Presentation Title

A Study of Molybdenum Catalysts for Deoxydehydration of Vicinal Diols

Faculty Mentor

Alex John

Start Date

18-11-2017 2:15 PM

End Date

18-11-2017 3:15 PM

Location

BSC-Ursa Minor 9

Session

Poster 3

Type of Presentation

Poster

Subject Area

physical_mathematical_sciences

Abstract

Fossil resources are getting increasingly scarce in today’s society and a new form of renewable matter is now more desirable than ever. One viable form of renewable matter can be derived from biomass. We are looking into deoxydehydration (DODH) reactions in order to develop a way to derive renewable matter from biomass. This reaction eliminates vicinal diols and creates a carbon-carbon double bond instead. Rhenium has been proven to work well in DODH reactions, however, it is a very scarce and expensive resource. Therefore, we are researching the properties of Molybdenum catalysts for DODH reactions. Although Molybdenum is not as effective as Rhenium, it is much more affordable to use. By utilizing molybdenum catalysts for deoxydehydration (DODH) reactions, we are developing a way to convert certain plant matter such as cellulose into petroleum hydrocarbons. By exploring the potential of molybdenum complexes supported over ancillary ligands, we can understand ligand effects on DODH reactivity. Our efforts in this direction using tripodal amine bisphenolate ligands will be discussed.

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Nov 18th, 2:15 PM Nov 18th, 3:15 PM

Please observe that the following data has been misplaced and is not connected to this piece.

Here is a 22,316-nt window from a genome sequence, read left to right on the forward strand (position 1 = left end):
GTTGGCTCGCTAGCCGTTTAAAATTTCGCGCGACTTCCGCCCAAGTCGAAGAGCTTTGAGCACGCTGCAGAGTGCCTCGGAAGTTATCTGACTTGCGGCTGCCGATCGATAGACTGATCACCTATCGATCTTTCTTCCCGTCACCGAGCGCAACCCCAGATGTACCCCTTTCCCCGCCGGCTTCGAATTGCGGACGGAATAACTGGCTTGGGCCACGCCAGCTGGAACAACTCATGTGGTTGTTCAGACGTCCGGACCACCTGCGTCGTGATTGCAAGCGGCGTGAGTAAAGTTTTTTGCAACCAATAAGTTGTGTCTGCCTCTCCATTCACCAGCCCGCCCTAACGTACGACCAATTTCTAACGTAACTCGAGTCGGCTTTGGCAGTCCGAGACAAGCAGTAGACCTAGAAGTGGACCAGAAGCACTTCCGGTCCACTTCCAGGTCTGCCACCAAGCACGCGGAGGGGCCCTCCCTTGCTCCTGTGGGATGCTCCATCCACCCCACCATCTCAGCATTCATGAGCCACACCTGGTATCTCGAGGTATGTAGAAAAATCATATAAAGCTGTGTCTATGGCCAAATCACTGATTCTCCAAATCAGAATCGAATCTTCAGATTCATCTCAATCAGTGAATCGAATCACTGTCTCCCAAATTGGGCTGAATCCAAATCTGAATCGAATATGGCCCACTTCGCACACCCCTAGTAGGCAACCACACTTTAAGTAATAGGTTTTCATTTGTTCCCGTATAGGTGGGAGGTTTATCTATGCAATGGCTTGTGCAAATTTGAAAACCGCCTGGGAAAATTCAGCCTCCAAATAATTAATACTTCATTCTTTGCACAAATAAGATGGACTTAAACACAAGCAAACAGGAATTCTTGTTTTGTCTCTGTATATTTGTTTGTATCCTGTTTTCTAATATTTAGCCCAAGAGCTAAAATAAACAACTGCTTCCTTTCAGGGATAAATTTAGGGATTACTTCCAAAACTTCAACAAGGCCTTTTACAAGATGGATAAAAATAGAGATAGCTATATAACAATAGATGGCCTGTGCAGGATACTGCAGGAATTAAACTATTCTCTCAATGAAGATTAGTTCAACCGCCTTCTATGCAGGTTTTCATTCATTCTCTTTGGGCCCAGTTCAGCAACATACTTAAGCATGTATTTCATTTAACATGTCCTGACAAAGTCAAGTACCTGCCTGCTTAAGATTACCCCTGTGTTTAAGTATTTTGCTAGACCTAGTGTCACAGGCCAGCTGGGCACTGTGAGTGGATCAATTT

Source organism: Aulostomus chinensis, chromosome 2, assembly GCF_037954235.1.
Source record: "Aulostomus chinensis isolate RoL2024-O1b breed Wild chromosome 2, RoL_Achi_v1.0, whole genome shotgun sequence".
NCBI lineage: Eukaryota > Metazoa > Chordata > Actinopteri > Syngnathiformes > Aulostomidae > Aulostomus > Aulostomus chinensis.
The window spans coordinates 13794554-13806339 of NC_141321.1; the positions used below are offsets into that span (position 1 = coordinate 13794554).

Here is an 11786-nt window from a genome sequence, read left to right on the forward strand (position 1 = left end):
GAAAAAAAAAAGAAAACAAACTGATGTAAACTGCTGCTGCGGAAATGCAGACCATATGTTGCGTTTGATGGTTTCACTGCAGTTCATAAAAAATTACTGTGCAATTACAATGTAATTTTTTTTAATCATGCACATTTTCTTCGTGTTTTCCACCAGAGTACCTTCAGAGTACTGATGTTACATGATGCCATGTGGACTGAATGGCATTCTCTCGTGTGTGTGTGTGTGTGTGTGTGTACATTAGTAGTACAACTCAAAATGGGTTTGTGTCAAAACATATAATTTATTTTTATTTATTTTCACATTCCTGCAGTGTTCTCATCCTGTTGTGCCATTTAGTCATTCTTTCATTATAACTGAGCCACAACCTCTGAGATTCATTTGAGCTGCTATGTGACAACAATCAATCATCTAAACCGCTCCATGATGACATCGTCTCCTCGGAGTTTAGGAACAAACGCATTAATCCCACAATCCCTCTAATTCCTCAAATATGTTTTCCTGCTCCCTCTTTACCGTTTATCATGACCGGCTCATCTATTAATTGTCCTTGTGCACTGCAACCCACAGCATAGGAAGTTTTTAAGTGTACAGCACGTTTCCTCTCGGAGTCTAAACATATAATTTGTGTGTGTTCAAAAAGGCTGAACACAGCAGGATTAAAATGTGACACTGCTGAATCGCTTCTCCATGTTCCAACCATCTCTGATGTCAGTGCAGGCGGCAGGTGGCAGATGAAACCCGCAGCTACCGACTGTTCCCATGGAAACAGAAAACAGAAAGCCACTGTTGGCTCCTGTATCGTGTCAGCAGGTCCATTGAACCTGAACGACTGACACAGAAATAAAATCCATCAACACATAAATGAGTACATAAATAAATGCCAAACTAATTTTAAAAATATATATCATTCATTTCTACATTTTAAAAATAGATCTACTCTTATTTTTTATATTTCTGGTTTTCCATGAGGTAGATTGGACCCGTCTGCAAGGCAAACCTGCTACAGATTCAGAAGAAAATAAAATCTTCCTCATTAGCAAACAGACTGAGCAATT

A Study of Molybdenum Catalysts for Deoxydehydration of Vicinal Diols

BSC-Ursa Minor 9

Fossil resources are getting increasingly scarce in today’s society and a new form of renewable matter is now more desirable than ever. One viable form of renewable matter can be derived from biomass. We are looking into deoxydehydration (DODH) reactions in order to develop a way to derive renewable matter from biomass. This reaction eliminates vicinal diols and creates a carbon-carbon double bond instead. Rhenium has been proven to work well in DODH reactions, however, it is a very scarce and expensive resource. Therefore, we are researching the properties of Molybdenum catalysts for DODH reactions. Although Molybdenum is not as effective as Rhenium, it is much more affordable to use. By utilizing molybdenum catalysts for deoxydehydration (DODH) reactions, we are developing a way to convert certain plant matter such as cellulose into petroleum hydrocarbons. By exploring the potential of molybdenum complexes supported over ancillary ligands, we can understand ligand effects on DODH reactivity. Our efforts in this direction using tripodal amine bisphenolate ligands will be discussed.